results. These reviews concentrate on whether the appropriate tests and
examinations have been performed and to support the results and conclusions
reported, and whether sufficient supporting documentation is present. They
also focus on whether the conclusions are consistent with the documentation
and are within accepted practices.
5.3.1 Technical case reviews shall be conducted on a regular basis as
defined in department policies and procedures.
5.3.2 A technical review will determine if:
• The appropriate examinations have been performed.
• The conclusions are consistent with the documented data and are within
• There is sufficient supporting documentation.
• Verifications have been completed and properly documented.
• The reported results are clear, concise, accurate, and complete.
5.3.3 A technical review by a competent latent print examiner may include a
physical examination of the evidence or re-examination of all latent print
5.3.4 Technical reviews should be conducted by another competent latent
5.3.5 The specific policies, procedures, and criteria for any corrective
action taken as a result of a discrepancy in a technical case review should
be clearly documented in writing.
5.4 Administrative Review
Administrative reviews determine the clerical accuracy of reports and case
5.4.1 Administrative reviews shall be conducted on all cases.
5.4.2 Administrative reviews shall be conducted by a supervisor or designee.
5.5 Testimony Review
Testimony review evaluates the performance of the examiner.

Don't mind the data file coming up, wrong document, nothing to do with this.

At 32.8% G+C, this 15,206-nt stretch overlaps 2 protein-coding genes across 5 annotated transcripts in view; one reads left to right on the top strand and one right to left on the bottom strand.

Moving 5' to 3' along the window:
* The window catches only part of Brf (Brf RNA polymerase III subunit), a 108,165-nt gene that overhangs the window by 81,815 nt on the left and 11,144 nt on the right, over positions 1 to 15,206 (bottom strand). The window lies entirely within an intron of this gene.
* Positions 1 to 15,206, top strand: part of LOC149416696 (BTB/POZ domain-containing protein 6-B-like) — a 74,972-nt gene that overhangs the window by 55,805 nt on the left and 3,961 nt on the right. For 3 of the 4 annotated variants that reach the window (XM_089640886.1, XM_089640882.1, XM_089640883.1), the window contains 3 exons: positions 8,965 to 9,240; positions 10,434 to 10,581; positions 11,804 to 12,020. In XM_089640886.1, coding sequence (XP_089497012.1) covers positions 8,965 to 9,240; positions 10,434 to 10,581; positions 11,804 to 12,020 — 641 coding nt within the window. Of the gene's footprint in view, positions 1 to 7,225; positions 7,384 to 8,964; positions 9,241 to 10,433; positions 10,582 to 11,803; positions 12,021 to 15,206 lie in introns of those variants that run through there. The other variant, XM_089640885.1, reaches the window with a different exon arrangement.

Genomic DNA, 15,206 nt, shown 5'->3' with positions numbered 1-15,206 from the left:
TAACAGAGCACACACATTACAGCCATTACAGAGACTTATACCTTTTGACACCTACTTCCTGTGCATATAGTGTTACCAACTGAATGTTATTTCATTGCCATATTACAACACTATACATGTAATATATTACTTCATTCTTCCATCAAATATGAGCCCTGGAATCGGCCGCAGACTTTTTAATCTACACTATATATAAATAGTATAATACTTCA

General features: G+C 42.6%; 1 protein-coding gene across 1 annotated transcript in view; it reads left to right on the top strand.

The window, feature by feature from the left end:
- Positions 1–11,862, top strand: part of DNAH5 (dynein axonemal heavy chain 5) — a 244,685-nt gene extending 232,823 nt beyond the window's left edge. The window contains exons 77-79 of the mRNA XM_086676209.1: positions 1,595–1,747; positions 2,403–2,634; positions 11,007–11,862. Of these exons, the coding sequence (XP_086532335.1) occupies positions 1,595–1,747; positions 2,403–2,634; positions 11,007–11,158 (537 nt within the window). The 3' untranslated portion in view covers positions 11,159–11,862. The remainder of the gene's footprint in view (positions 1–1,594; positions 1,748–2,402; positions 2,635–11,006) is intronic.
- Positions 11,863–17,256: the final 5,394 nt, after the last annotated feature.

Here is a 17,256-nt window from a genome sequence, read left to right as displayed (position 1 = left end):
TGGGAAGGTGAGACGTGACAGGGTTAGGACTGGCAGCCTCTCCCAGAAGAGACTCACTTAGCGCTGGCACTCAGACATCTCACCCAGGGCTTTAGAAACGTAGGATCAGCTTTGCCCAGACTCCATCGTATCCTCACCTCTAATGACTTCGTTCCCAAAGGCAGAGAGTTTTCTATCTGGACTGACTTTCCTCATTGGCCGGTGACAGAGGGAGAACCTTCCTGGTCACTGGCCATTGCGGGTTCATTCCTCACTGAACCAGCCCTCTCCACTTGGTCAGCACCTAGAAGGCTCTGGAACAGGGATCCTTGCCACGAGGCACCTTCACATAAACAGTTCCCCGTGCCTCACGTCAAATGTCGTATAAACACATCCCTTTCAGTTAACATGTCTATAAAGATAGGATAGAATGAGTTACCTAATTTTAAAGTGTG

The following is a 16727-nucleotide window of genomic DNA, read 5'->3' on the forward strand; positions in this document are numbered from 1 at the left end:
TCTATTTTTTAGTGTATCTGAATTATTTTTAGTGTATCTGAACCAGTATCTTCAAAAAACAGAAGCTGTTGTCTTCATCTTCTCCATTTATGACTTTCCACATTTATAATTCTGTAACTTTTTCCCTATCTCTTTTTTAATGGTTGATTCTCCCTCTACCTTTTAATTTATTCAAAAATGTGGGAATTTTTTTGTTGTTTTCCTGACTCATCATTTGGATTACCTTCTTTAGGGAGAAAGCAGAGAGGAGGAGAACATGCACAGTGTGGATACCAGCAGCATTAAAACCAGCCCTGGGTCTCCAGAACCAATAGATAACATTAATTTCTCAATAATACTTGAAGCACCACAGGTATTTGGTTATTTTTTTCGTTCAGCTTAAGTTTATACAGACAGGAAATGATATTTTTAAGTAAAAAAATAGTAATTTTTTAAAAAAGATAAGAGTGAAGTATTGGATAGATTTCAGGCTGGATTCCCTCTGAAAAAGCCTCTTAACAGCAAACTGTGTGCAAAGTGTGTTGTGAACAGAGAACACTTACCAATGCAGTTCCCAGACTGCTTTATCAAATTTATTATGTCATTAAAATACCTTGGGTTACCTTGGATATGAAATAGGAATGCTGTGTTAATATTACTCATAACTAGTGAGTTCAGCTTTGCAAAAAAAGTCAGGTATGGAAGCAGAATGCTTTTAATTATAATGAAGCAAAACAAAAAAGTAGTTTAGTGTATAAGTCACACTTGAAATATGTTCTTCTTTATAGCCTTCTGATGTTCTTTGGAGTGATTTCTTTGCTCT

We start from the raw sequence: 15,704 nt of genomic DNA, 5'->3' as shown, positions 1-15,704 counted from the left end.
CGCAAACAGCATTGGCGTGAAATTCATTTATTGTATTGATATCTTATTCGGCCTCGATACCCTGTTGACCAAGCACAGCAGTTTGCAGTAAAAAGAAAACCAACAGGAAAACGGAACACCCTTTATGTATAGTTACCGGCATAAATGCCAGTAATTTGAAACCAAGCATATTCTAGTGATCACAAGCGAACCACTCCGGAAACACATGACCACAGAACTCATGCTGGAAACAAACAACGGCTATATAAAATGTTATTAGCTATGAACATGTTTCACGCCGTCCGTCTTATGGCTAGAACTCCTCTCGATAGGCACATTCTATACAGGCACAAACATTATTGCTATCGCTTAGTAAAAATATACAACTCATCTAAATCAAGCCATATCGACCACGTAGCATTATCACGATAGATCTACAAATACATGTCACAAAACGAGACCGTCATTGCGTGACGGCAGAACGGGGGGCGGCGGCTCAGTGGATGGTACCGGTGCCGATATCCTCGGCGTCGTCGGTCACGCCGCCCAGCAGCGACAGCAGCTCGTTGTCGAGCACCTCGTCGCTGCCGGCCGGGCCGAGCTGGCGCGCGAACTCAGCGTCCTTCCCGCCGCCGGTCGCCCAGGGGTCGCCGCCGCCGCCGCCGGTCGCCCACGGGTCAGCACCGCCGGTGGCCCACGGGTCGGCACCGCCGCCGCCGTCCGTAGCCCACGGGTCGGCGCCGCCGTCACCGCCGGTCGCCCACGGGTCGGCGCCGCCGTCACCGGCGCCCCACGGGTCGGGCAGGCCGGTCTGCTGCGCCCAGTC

5.5.1 Testimony reviews should be conducted at least annually
5.5.2 Testimony reviews shall be conducted for each examiner
5.5.3 Testimony reviews may consist of any of the following:
18.104.22.168 Testimony Evaluation Survey Form
22.214.171.124 Verbal (or written) communication with court officials
126.96.36.199 Review of written transcript, video, or audio recording of testimony
188.8.131.52 Personal observation of testimony
5.5.4 If testimony is not given during the year, then that fact shall be
6 Corrective Actions
The agency is responsible for writing and enforcing policy to handle errors.
When preparing written policy governing errors, a variety of corrective
actions should be included. The corrective actions should be appropriate to
the level of error, the skill level of the examiner, and the circumstances.
6.1 Corrective action shall be documented and include at least one of the
6.1.1 Immediate removal from latent print casework
6.1.2 A review of prior casework
6.1.3 Correction of training program deficiencies
6.1.4 Remedial training and competency testing
6.1.6 A review of subsequent casework for a period of time
Any action beyond corrective action is outside the scope of SWGFAST.
SWGFAST does not construe corrective action to be disciplinary in nature.
Disciplinary action is an agency-specific responsibility, and should be
outlined in the written policies of the agency.
7 Professional Development and Continuing Education
Professional development is important to broaden the examiner’s knowledge as
well as experience. It requires a commitment by both the examiner and the
agency. An agency should provide an opportunity for continuing education and
have written policies supporting professional development.
Examiner professional development may include discipline-specific activities
7.1 Receiving specialized training
7.2 Attending educational seminars
7.3 Reading professional publications
7.4 Conducting and publishing research
7.5 Completing self-study programs
7.6 Instructing specialized classes or seminars
7.7 Membership and participation in professional organizations
7.9 Continuing formal education